Canada's Condominium Magazine
In an effort to improve livability in the Greater Golden Horseshoe, while protecting the environment, Ontario has passed updated land use plans intended to encourage sustainable communities. The plans were released on May 18, 2017 after two years of review.
These include updates to the Greenbelt Plan, the Growth Plan for the Greater Golden Horseshoe, the Oak Ridges Moraine Conservation Plan, and the Niagara Escarpment Plan. The changes are designed to ensure growth through efficient use of the land and its resources.
Designated Prime Employment Areas
In addition to protecting the land, the updated plan will create jobs and improve the economy. This will be achieved by designating a new prime employment area for manufacturing, warehousing, and logistics. Major retail, however, will be directed to mixed-use areas which are accessible by transit in order to meet the needs of local citizens.
A great deal of time and planning went into these changes. Since beginning the review in February 2015, the province has held multiple rounds of public consultations and 29 open houses and workshops, which were attended by over 4,600 people. They also established an advisory panel that put forth 87 recommendations to improve and update the plans, while reviewing over 42,000 written submissions and engaging with the region’s First Nations and Métis communities.
Farmland and Water Resources Stronger Protections
The changes set forth in this upgraded plan will increase job growth, as well as support the environment. Farmland and water resource systems will be protected and strengthened. Ontario’s Greenbelt contains over two million acres of land that includes farmland, green space, forests, wetlands, and communities. The Greenbelt and other plans work together to protect such lands as well as Ontario’s rich natural and cultural heritage.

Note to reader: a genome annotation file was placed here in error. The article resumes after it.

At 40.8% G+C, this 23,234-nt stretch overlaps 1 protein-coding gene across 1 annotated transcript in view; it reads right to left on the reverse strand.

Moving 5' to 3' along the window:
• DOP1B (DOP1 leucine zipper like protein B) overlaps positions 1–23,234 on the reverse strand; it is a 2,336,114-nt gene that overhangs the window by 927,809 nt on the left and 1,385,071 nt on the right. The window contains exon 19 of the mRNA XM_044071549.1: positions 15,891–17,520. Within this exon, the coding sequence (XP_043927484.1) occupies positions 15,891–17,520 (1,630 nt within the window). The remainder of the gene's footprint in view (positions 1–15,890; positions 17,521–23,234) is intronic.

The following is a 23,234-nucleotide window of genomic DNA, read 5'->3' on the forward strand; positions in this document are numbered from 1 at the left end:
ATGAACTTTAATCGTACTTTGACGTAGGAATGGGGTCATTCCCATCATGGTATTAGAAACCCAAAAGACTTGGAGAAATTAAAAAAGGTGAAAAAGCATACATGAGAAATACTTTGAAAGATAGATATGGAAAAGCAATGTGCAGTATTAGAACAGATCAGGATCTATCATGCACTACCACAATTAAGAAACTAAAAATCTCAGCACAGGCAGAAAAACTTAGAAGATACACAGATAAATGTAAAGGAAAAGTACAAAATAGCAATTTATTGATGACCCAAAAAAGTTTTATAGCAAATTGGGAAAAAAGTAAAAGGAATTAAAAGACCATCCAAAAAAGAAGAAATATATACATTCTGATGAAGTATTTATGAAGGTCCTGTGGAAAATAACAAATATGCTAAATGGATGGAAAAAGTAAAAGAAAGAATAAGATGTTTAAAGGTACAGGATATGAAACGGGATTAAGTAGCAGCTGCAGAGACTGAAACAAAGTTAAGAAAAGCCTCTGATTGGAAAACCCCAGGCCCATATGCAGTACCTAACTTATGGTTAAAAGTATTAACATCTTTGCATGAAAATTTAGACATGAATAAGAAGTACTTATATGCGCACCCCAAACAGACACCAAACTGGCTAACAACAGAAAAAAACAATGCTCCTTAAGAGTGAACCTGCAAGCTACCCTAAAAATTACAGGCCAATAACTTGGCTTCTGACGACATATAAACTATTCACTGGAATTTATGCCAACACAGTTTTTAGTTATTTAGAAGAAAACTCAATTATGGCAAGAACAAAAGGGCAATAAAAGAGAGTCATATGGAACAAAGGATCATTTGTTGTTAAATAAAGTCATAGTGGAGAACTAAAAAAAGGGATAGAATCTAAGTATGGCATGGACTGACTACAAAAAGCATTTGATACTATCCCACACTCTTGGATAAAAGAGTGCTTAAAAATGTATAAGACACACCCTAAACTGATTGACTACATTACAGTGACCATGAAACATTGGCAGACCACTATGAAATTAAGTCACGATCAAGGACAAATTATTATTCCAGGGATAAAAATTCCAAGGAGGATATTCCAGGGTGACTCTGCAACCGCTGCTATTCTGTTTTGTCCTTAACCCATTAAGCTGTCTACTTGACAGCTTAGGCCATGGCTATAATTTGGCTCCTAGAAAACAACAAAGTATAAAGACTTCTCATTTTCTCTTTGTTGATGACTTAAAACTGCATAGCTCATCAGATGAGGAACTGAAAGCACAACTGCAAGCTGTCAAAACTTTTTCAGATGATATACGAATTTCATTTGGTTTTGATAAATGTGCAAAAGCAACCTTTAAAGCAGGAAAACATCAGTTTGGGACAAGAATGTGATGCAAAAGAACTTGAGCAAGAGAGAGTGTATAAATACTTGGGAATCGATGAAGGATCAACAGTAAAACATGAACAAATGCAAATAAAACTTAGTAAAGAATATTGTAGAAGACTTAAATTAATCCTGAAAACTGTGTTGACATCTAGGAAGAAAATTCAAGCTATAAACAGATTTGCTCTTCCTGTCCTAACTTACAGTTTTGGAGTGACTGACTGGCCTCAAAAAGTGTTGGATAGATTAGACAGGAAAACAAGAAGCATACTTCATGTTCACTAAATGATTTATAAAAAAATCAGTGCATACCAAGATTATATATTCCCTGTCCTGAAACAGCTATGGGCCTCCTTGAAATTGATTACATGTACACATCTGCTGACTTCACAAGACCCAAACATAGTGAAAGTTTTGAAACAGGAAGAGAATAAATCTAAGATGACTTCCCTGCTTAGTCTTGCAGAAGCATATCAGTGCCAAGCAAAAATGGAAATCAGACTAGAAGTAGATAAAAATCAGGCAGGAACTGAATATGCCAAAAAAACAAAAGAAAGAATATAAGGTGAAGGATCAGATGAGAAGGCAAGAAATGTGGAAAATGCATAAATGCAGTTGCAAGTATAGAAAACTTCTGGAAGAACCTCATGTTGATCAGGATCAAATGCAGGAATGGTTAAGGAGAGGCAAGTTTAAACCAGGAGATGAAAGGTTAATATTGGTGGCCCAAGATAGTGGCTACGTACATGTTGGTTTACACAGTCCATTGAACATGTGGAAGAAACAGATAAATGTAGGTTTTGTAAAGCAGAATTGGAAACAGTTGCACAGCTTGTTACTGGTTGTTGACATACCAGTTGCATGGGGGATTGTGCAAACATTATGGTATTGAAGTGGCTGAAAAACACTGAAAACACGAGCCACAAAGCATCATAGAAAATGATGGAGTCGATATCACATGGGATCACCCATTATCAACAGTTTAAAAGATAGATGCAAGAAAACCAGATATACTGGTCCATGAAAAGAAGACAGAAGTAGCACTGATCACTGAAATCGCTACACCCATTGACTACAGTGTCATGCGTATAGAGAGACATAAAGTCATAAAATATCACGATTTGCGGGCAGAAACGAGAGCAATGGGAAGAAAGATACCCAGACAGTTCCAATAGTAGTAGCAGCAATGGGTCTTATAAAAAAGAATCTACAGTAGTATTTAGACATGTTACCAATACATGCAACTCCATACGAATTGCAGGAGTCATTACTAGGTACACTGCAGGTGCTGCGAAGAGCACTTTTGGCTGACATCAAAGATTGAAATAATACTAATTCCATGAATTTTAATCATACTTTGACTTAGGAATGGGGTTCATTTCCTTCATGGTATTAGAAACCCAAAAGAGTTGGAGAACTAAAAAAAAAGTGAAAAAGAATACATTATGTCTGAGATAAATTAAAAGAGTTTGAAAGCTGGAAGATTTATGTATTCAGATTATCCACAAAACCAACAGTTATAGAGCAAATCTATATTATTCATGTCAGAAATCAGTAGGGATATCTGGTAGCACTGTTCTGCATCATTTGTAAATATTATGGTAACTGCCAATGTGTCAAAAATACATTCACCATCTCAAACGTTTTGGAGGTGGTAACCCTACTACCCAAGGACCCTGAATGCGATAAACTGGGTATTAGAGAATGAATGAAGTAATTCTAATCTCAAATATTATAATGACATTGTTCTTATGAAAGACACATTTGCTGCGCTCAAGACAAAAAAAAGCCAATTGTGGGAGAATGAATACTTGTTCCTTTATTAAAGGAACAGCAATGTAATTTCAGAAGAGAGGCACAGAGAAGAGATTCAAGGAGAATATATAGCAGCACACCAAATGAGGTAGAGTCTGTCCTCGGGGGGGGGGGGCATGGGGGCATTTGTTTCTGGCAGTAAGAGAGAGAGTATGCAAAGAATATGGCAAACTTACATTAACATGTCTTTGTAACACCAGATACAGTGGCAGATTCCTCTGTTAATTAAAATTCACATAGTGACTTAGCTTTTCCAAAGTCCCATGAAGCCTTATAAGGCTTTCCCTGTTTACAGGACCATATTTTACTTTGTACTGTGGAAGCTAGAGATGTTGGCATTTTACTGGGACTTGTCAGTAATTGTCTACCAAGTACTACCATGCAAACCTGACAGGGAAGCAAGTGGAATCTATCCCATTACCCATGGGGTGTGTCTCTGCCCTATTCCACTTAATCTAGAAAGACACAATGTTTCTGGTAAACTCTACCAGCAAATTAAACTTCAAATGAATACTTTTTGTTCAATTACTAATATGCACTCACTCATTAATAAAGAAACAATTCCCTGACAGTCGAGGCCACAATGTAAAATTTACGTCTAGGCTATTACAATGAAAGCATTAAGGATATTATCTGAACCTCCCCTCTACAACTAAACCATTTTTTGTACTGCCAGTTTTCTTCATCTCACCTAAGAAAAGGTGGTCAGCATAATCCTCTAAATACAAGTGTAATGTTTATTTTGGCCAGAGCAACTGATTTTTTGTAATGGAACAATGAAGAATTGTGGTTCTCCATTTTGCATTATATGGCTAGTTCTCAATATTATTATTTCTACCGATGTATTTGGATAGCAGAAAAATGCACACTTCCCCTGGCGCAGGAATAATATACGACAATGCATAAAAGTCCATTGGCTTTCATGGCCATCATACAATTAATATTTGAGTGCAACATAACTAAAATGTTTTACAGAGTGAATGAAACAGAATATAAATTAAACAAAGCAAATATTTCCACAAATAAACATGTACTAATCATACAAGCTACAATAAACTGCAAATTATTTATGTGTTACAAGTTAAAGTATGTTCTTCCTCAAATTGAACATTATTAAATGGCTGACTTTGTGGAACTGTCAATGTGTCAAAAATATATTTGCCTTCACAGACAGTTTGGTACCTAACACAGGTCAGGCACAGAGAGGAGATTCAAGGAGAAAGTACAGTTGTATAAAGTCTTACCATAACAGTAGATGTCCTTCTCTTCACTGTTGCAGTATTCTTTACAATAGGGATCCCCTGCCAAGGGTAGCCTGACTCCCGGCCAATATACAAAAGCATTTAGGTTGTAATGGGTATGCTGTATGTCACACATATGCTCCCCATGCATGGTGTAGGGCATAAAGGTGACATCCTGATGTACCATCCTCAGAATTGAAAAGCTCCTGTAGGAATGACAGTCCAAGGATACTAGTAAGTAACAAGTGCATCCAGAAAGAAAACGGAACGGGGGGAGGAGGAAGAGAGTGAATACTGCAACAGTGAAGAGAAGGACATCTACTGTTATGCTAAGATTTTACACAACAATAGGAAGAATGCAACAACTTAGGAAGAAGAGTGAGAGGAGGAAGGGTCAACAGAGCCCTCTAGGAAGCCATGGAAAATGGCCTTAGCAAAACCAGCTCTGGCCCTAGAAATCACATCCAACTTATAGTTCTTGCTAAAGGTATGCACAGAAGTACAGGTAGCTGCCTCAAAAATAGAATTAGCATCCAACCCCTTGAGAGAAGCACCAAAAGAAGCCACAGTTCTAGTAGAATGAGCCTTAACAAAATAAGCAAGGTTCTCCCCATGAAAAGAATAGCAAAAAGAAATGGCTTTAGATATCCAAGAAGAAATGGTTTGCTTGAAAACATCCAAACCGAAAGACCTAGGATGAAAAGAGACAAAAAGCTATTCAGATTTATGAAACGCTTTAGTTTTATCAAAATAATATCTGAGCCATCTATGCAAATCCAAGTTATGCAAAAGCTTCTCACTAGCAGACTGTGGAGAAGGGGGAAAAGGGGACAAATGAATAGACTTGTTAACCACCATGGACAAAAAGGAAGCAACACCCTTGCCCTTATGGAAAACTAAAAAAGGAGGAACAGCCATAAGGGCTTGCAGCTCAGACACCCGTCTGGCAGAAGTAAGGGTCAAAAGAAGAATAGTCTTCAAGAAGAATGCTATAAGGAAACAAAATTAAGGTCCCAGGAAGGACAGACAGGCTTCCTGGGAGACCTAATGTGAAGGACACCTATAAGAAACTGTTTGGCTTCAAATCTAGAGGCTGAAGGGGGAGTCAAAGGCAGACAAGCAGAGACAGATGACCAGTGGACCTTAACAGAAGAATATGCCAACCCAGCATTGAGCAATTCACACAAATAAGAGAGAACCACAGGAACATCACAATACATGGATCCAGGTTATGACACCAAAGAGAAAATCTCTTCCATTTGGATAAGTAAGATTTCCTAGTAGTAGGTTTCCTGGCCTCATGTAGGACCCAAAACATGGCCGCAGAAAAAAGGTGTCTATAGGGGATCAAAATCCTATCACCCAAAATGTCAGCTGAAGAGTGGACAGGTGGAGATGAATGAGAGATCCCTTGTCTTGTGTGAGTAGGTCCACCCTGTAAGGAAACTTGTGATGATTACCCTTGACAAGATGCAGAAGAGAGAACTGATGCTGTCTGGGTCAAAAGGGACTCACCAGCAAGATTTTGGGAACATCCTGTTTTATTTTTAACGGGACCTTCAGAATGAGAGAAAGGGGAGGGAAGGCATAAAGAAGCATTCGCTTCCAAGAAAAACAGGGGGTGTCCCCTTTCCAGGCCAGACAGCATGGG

The update is intended to reduce greenhouse gas emissions, as well as make preparations designed to minimize the impact of climate change and natural disasters. By implementing these changes, Ontario hopes to increase the overall health and well-being of its citizens while providing them with a place they will be happy to call home.
Municipalities More Independent
Communities will be built with transportation needs in mind. They will be located in areas where access to local transit is readily available. Municipalities will gain more independence and the ability to easily and effectively resolve disputes without needing to go before the Ontario Municipal Board. This includes granting them an additional 90 days to resolve disputes involving official plans and amendments. They will be able to receive more funding for transit services and waste diversion.
Residents will have more say in how their communities grow. They will have a wide range of housing options to fit their needs, while gaining access to parks and other open, green recreational areas.
The Community Planning Permit System is designed to encourage innovative strategies for addressing local needs in the planning of these communities.
Residents, citizen representatives, and other stakeholders will have greater involvement in the overall process and likely will find the changes to be mutually beneficial.